In letters emailed to the Student Senate and the Board of Trustees, Krystle Farmer, former Student Trustee, announced her resignation from both government entities effective Wednesday, Oct. 10.
In her letter emailed to the Board of Trustees, Farmer wrote that she has gotten to the place where she no longer wants to be associated with City College’s campus. She said she has spent time trying to educate people on equality and accountability, but the governing groups do not allow space for “critical thinkers” such as herself.
“What is happening at SBCC right now is toxic,” Farmer wrote. “Until it is truly addressed, until folks hold themselves accountable, wash away their egos, and allow space for real conversations to be had about restorative justice, the problems will only continue to grow and become worse.
“It was not a pleasure working on the board, it was a traumatic experience, and brought on extreme moments of anxiety for me. I truly hope you all sit with what I have said and think about how you decide to treat student trustees going forward.”
In a follow up interview with The Channels, Farmer said she felt “constantly ostracized” by certain members of the board and also found it unfair that the student trustee does not have any voting power on the board and is not allowed in the closed sessions.
“Since the day I started I felt like they weren’t into any suggestions I had and I often felt silenced, cut off and ignored in the meetings,” Farmer said.
Farmer said her plan now is to transfer to Mills College in Oakland, an all girls private school that only allows men into its graduate program.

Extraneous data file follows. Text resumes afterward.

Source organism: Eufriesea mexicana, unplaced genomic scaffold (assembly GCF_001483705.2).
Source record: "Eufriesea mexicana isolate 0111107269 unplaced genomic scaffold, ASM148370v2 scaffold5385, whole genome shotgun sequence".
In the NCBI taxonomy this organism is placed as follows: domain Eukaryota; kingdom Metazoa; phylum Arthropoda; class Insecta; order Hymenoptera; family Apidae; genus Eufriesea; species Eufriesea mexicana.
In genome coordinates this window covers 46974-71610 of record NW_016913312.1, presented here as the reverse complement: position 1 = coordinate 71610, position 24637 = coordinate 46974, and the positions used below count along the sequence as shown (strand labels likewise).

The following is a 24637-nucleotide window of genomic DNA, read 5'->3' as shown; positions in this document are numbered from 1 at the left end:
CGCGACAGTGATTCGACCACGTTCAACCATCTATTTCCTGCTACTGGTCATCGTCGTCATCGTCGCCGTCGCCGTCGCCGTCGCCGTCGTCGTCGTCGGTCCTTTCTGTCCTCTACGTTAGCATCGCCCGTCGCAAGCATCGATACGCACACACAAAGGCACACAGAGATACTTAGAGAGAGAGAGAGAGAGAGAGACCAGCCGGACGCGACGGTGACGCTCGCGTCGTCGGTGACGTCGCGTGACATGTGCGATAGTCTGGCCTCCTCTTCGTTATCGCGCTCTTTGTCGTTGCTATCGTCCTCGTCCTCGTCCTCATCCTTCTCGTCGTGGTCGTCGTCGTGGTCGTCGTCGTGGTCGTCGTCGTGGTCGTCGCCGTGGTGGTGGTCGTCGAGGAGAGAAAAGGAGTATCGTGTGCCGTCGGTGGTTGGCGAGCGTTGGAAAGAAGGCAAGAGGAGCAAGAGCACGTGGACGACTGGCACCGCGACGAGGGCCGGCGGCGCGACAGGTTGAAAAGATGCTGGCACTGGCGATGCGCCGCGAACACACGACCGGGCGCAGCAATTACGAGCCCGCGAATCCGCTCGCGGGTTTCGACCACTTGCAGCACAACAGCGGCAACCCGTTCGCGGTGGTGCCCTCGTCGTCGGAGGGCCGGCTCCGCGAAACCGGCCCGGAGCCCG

“After my experience here and after dealing with a lot of men in power I have learned that I would rather be surrounding around womxn (SIC),” Farmer said. “All the people who continuously supported me at SBCC have been womxn. It’s always womxn.”
The Channels reached out to Board President Veronica Gallardo, but was unable to get a comment.
Farmer had been automatically removed from The Senate due to absences, but the position of Student Trustee can still voluntary vote and has the power to make motions on the Board of Trustees board, they just no longer get a vote on the Associated Student Government Board.
Farmer, however, still resigned from ASG, resulting in multiple members of ASG speaking out about Farmer’s contributions in response to her letter to the Senate.
“You would be missed on the board Krystle,” said Kenny Igbechi, ASG’s vice president of operations and finance. “Your passion, strength and courage to fight for the rights of students on campus is rare. Thanks for all the work you put in so far.”
Due to the fact that the Student Trustee position is an elected position, Student Senate President Joshua Villanueva said that he plans to roll out the position for appointment so it can get filled as soon as possible. Until then, Villanueva said that the “voice of the students will solely be projected through [his] monthly reports to the Board of Trustees.”
“The ASG board will miss her dearly,” Villanueva said. “Krystle Farmer truly cares a lot about the student representation at SBCC… When it comes to the impact on the ASG, what will suffer the most is the representation that the students get on the Board of Trustees.”